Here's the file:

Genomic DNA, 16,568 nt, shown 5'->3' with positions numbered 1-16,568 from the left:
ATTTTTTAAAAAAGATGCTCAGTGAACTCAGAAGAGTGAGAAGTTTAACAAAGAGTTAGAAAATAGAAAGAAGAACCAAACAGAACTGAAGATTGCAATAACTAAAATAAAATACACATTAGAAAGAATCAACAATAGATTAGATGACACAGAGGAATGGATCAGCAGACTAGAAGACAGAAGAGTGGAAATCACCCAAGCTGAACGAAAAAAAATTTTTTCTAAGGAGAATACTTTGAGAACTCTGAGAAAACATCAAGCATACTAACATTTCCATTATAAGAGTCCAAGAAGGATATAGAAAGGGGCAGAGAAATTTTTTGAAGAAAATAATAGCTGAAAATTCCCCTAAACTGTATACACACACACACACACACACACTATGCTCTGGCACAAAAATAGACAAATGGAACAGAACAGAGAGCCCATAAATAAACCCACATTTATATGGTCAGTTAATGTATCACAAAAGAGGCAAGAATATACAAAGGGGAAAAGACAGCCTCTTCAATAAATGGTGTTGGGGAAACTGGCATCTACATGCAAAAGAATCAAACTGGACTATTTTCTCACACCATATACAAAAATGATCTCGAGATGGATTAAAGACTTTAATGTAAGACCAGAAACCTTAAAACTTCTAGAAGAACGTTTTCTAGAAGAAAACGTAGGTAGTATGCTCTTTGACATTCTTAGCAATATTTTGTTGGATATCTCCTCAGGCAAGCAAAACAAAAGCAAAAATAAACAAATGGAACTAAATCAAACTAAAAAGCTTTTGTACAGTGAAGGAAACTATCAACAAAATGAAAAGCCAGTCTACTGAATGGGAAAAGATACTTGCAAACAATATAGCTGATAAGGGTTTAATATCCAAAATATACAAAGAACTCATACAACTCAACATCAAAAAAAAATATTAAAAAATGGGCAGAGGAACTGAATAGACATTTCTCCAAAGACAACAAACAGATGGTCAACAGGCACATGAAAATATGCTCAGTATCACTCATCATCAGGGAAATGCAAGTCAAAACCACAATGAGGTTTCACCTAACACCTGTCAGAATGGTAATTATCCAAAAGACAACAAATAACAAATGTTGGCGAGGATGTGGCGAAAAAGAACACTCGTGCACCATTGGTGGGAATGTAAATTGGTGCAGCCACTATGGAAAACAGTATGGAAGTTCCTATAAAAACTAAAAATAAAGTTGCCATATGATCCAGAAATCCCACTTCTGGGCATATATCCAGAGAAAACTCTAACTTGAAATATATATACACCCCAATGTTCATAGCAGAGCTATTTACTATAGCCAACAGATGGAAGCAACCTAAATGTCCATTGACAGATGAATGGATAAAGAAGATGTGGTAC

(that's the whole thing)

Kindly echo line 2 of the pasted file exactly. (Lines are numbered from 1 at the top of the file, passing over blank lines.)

ATTTTTTAAAAAAGATGCTCAGTGAACTCAGAAGAGTGAGAAGTTTAACAAAGAGTTAGAAAATAGAAAGAAGAACCAAACAGAACTGAAGATTGCAATAACTAAAATAAAATACACATTAGAAAGAATCAACAATAGATTAGATGACACAGAGGAATGGATCAGCAGACTAGAAGACAGAAGAGTGGAAATCACCCAAGCTGAACGAAAAAAAATTTTTTCTAAGGAGAATACTTTGAGAACTCTGAGAAAACATCAAGCATACTAACATTTCCATTATAAGAGTCCAAGAAGGATATAGAAAGGGGCAGAGAAATTTTTTGAAGAAAATAATAGCTGAAAATTCCCCTAAACTGTATACACACACACACACACACACACTATGCTCTGGCACAAAAATAGACAAATGGAACAGAACAGAGAGCCCATAAATAAACCCACATTTATATGGTCAGTTAATGTATCACAAAAGAGGCAAGAATATACAAAGGGGAAAAGACAGCCTCTTCAATAAATGGTGTTGGGGAAACTGGCATCTACATGCAAAAGAATCAAACTGGACTATTTTCTCACACCATATACAAAAATGATCTCGAGATGGATTAAAGACTTTAATGTAAGACCAGAAACCTTAAAACTTCTAGAAGAACGTTTTCTAGAAGAAAACGTAGGTAGTATGCTCTTTGACATTCTTAGCAATATTTTGTTGGATATCTCCTCAGGCAAGCAAAACAAAAGCAAAAATAAACAAATGGAACTAAATCAAACTAAAAAGCTTTTGTACAGTGAAGGAAACTATCAACAAAATGAAAAGCCAGTCTACTGAATGGGAAAAGATACTTGCAAACAATATAGCTGATAAGGGTTTAATATCCAAAATATACAAAGAACTCATACAACTCAACATCAAAAAAAAATATTAAAAAATGGGCAGAGGAACTGAATAGACATTTCTCCAAAGACAACAAACAGATGGTCAACAGGCACATGAAAATATGCTCAGTATCACTCATCATCAGGGAAATGCAAGTCAAAACCACAATGAGGTTTCACCTAACACCTGTCAGAATGGTAATTATCCAAAAGACAACAAATAACAAATGTTGGCGAGGATGTGGCGAAAAAGAACACTCGTGCACCATTGGTGGGAATGTAAATTGGTGCAGCCACTATGGAAAACAGTATGGAAGTTCCTATAAAAACTAAAAATAAAGTTGCCATATGATCCAGAAATCCCACTTCTGGGCATATATCCAGAGAAAACTCTAACTTGAAATATATATACACCCCAATGTTCATAGCAGAGCTATTTACTATAGCCAACAGATGGAAGCAACCTAAATGTCCATTGACAGATGAATGGATAAAGAAGATGTGGTAC